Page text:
I took careful notes on how Christians/Christianity was involved amidst it all.  It was probably the most detrimental force for the spirit of the Indian.  Religion was forced on them and used to oppress the people --to devalue their belief system and take away their cultural identity.  There was no attempt to incarnate the gospel with cultural understanding--just judgement.  Boarding schools were instituted by the government and run by the church to assimilate indigenous children.  I eventually found SOME respect for the American Indian by Christians when I read about people who translated the Bible into different indigenous languages and then invited people, rather than force them to hear about Jesus.  It just saddened me how so-called Christians misrepresented the Word made flesh and Creator by not only making the indigenous assimilate, but also how they DID NOT stand in solidarity with them against greedy governmental forces.

Any chance for hope or redemption?


I searched not because I needed to see how "Christianity" is redeemed, but how God is redeeming this to himself.  One thing that came to mind was a speaker, Cheryl Bear, I remember from a conference I went to followed by a performance by the First Nations dance group, Dancing the Way. (WATCH HER SHARE HER STORY followed by THE PERFORMANCE ABOVE).  She shares about her struggles with identity as a First Nation Christian and also about how her and her family travel to every first nation community in the U.S. and Canada to heal past wounds and represent the true Jesus in a way that people of that culture can embrace.  

I also read up on this non-profit on the Pine Ridge reservation that some friends have worked for called RE-MEMBER.  I just LOVED how they described their mission (click to read).  I found it interesting they titled a section on their site "non-evangelical mission," which some Christians may look at it and say THAT'S DOESN'T INVOLVE GOD'S WORK or HOW COULD THIS SERVE PEOPLE, BUT NOT BE EVANGELICAL OR EXPLICITLY CHRISTIAN-BASED?! And I would side with what Re-Members says and say it is still part of God's redeeming work: "RE-MEMBER's approach to outreach ministry is based on our understanding of our Christian responsibility, mandate and desire to feed, clothe, shelter and heal those who are marginalized by society. We do not travel to the Reservation to preach, proselytize or convert."  They seem to have a heavy focus on building relationships.  I know Jesus preached, but I also know he set out a model of BEING with the marginalized and how his gospel story of being God and then  BEING INCARNATED among us is quite a BIG and sufficient model of Christ's kingdom.  HOWEVER, you do not have to be Christian to volunteer with Re-member and I also respect people of all faith-backgrounds working together.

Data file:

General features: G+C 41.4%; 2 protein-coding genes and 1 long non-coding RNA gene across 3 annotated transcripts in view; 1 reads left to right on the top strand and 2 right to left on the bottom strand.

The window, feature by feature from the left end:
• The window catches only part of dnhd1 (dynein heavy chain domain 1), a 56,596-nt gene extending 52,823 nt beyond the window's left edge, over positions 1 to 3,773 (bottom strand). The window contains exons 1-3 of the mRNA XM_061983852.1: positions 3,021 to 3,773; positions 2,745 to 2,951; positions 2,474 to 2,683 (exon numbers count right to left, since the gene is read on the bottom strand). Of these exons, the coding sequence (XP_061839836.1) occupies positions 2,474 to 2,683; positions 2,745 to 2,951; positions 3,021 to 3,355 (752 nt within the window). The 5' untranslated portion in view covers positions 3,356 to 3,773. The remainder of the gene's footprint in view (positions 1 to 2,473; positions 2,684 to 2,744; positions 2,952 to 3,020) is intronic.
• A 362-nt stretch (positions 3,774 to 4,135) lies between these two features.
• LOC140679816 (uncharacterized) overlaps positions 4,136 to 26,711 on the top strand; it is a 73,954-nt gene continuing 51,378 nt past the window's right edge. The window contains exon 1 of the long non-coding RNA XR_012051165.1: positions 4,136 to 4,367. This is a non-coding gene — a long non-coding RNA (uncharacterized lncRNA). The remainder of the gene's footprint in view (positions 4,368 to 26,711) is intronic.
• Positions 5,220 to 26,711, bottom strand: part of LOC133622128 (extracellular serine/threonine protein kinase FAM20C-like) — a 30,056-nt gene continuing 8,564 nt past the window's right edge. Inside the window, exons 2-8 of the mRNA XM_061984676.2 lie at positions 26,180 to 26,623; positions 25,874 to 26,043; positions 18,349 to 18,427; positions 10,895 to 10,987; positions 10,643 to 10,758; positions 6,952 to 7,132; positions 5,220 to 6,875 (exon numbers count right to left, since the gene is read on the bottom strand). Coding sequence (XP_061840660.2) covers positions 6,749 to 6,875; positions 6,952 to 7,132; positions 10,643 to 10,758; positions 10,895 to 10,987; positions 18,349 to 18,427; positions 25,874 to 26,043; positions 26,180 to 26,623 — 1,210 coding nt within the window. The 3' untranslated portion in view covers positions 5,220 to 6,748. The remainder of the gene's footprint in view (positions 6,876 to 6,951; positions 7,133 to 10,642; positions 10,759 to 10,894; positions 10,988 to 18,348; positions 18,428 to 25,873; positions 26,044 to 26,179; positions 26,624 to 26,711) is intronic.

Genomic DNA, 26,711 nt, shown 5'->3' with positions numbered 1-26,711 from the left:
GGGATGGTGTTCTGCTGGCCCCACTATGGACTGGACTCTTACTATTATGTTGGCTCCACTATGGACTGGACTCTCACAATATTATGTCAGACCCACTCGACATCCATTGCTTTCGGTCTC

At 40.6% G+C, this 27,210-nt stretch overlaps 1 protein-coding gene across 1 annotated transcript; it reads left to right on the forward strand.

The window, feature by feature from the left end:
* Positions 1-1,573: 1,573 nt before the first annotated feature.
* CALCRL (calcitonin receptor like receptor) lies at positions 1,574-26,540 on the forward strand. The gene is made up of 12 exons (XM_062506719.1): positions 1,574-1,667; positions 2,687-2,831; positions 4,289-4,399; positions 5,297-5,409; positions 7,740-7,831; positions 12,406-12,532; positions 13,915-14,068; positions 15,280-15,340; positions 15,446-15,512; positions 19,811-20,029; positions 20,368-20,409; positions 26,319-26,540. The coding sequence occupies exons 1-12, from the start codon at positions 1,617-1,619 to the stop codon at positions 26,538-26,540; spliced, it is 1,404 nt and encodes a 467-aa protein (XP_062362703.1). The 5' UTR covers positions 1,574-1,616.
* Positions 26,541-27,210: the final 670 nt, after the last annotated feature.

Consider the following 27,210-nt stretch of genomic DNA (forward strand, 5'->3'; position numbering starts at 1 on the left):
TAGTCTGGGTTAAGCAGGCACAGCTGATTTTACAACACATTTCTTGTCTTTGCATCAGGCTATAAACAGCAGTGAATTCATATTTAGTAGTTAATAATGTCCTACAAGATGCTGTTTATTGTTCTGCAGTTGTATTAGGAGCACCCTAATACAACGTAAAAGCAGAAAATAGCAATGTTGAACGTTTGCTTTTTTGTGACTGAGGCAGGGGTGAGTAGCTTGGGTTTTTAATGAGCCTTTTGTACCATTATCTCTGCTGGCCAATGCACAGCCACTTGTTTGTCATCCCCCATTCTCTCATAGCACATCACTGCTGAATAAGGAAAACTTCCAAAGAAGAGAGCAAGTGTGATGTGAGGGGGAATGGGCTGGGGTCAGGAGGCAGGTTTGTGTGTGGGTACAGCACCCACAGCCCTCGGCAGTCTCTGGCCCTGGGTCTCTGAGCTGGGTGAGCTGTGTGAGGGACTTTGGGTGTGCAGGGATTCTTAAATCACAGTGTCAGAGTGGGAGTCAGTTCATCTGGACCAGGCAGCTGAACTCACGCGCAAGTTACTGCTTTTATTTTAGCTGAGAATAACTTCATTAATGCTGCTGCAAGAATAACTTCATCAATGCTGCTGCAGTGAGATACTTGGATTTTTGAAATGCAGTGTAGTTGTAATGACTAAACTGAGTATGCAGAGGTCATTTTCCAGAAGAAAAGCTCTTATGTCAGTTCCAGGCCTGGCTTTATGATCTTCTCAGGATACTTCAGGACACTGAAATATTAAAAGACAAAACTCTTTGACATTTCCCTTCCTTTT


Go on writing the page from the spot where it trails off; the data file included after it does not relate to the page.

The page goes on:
A Quick Poem-ish I wrote
There is no name
           There is no word
Speak it into existence
          Silence it into extinction
Murder the flesh
          But not the spirit
It still cries out
          Echoing--echo, echo!
One cannot contain it
          One cannot wish it away
One can only...hear it
          Remember it
Speak it into existence
          Before silence brings extinction
They have names
          They have words
Stories of massacre
          Some of triumph
They still cry out
           Present-voices heard
They cannot be contained
           Or declared inanimate
We can only LISTEN to them

So now what?
I don't know.  I think the tug on my heart was to LEARN MORE first.  Then SHARE some of what that was and to CONTINUE to remember the stories I've heard.  I hope you explore some too! I will look for opportunities to become involved and keep an ear turned toward the issues indigenous people face today.  Feel free to comment, add some knowledge/wisdom, suggest good books or movies related to this, ask questions...whatever!  :)


  1. I'll have to send you the psalters song called "remember"--it's all about a lot of what you were just talking about.


  3. "weep with us, sing with us": RIP Richard Twiss--